In the Writing for Change series, I've asked writers to share how the political climate has shaped their work. Today, I have Pamela Courtney, a teacher and a 2017 recipient of the We Need Diverse Books mentoring program. Take it away, Pamela!
What do the following have in common? Freedom in Congo Square, Last Stop on Market Street, Tar Beach, The Sound that Jazz Makes, The Snowy Day.
Need a hint? In the 1990 publication of Mirrors, Windows, and Sliding Glass Doors, Dr. Rudine Sims Bishop writes, “Books are sometimes windows. When…conditions are just right, a window can also be a mirror.”
Each morning, I’m greeted by gleaming, eager faces in every hue of brown. Introducing them to well written literature, whose images mirror those of my early learners, is paramount. And so, these books adorn every flat surface in my classroom. My duty is great. I am a writer who teaches. I am a teacher who writes.
“Books can also be a mirror." More specifically, words mirror attitudes and feelings. Words, allowed and encouraged by the hostile political climate we’ve maintained, actively work to devalue, to lessen, to take away. I am acutely aware how the lack of words is used to alter, and in many cases eliminate actual events.
Slavery…the ugliest, most shameful, most influential institution of our country is not mentioned in some curricula. Therefore, how a people endeavored to forge indelible, remarkable paths impacting our world is devalued. The strength of a people to endure is altered. Eliminated. Children are listening. Children are learning. Children are responding to what and how information is offered. Mirrors and Windows.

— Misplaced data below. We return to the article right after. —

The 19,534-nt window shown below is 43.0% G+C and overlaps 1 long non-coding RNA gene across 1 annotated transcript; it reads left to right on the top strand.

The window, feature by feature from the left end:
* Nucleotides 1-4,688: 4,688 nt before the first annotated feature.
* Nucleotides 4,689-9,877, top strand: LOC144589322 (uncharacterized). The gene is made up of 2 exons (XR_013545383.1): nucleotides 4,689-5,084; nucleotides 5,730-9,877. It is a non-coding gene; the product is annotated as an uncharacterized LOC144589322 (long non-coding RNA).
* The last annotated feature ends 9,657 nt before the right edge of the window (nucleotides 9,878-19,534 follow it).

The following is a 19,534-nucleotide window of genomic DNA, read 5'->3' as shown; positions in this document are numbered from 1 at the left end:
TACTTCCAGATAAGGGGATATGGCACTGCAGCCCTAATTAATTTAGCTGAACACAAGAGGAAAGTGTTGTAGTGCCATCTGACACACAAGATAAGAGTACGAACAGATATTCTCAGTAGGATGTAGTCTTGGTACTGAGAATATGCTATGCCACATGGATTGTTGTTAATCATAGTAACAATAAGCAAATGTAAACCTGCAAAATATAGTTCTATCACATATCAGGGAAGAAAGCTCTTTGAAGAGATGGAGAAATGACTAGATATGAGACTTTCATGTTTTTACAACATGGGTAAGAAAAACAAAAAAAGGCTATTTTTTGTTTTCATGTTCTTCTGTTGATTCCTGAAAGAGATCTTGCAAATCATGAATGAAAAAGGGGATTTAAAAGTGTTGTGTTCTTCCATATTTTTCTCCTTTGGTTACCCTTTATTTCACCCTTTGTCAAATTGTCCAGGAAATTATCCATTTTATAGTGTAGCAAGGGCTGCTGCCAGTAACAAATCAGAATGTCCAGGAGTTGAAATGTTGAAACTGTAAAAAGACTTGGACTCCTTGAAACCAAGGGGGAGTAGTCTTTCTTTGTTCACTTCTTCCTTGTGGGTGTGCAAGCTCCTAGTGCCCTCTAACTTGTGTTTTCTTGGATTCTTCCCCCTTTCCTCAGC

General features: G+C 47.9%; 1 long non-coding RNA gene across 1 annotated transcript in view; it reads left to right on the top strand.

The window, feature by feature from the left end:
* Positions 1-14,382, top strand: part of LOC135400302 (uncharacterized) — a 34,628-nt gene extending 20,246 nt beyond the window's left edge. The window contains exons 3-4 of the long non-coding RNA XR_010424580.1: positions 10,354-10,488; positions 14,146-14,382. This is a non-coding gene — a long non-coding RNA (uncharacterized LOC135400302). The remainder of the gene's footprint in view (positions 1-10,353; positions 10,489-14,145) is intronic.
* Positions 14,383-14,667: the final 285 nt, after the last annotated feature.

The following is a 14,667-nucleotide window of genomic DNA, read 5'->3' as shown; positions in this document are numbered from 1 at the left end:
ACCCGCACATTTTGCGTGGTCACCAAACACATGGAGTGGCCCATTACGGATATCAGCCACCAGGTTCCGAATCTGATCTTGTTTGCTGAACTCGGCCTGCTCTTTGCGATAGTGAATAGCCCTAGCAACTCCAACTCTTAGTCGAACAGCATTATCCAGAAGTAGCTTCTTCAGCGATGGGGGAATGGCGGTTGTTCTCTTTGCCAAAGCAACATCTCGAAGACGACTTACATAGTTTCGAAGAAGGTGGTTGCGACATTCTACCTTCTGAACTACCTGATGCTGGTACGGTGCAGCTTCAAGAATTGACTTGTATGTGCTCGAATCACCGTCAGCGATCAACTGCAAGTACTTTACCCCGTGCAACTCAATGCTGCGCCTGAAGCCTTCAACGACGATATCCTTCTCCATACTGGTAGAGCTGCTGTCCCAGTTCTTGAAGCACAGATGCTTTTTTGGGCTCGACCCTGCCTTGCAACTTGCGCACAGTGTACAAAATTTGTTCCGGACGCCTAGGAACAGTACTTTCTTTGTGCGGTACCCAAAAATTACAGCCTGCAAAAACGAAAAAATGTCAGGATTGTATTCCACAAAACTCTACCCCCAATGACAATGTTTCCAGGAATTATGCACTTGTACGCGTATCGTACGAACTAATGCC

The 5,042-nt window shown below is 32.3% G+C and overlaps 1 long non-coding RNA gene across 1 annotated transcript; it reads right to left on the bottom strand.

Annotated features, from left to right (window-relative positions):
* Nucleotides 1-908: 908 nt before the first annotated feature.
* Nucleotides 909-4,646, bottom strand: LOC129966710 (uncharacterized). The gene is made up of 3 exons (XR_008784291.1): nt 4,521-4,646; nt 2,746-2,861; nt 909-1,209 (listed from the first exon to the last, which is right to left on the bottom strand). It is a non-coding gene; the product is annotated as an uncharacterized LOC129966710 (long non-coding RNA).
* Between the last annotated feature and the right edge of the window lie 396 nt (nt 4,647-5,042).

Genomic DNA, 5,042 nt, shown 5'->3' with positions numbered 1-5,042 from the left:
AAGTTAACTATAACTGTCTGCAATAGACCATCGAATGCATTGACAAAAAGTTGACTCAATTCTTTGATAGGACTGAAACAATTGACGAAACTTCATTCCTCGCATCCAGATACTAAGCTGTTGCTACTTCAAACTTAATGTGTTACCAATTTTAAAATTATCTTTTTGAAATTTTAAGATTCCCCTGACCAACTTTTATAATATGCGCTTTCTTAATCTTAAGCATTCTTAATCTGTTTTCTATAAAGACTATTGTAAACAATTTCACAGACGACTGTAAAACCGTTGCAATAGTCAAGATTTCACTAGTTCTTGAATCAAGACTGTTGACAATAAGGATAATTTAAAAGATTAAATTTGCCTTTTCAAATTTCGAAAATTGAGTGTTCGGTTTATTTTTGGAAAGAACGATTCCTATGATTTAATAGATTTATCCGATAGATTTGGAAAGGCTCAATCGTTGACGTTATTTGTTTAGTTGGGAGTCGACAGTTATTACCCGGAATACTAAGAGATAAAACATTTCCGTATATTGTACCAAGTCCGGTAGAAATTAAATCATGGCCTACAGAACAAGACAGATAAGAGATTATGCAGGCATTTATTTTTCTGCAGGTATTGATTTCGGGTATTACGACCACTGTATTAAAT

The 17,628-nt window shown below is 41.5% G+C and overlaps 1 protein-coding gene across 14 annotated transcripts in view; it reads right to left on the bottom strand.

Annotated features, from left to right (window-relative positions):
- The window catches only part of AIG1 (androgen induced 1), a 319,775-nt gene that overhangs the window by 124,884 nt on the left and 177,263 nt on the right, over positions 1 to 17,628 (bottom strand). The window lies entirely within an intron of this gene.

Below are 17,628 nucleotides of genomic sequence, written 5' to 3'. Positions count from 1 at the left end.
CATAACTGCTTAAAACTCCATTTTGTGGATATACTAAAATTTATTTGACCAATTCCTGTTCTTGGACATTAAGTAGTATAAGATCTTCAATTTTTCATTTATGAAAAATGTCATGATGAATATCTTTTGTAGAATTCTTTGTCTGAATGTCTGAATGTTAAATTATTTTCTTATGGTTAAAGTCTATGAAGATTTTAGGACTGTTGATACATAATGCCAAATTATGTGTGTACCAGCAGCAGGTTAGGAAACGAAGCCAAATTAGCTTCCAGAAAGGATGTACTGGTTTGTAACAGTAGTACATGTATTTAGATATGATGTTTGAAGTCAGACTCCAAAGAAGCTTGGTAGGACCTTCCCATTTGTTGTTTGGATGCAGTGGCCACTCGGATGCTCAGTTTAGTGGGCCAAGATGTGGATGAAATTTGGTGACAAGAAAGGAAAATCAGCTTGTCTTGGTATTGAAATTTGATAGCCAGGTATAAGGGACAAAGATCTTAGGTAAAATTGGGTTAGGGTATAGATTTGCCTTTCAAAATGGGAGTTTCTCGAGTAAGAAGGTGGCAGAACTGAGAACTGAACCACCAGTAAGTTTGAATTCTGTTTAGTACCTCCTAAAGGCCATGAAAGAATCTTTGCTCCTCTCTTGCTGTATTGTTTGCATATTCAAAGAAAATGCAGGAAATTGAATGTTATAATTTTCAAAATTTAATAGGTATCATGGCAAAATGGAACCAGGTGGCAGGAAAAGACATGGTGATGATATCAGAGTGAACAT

In our deeds, through our words, from the environment that we create, children are taught to accept or dismiss people unlike Us. We must ensure that children are carefully taught to develop awareness for other peoples: their culture, their traditions, and their beliefs. I share in my writing little known historical events that have shaped traditions, familial roles, and world views. Events inextricably woven, unnoticed into the rich tapestry of our lives. Each strand a distinguished, necessary raised bit of thread. Every child deserves quality literature that illustrates cultural authenticity.
So, what do those books have in common? It’s not quite the answer you think. Each book holds a special place in the heart of my classroom. My students experience the obstinate courage of a people, the familiarity of intergenerational relationships, how social injustices impact family structures, the sorrows felt and gifts created by a marginalized people, the first commercially successful book featuring a child of color who is simply experiencing snow.
These are the books my students reach for again and again. These books and books like them guide my writing. They are more than mentor texts. They are mirrors. They are windows. The profound responsibility I own as a teacher, as a writer, has never been more deeply felt.
Pamela Courtney lives in Atlanta, GA, but the Red River of Louisiana permanently flows through her veins. She is a former Curriculum Consultant, but is now proud to claim herself "Teacher of some of the most intellectually stimulating Kindergarteners and 1st Graders." Pamela is a 2017 recipient of the We Need Diverse Books mentoring program; mentored by Carole Boston Weatherford.
Thanks so much, Pamela! For more in the Writing for Change series, check out posts from Kelly Loy Gilbert, Tanaz Bhathena, Rachel Lynn Solomon and Samira Ahmed.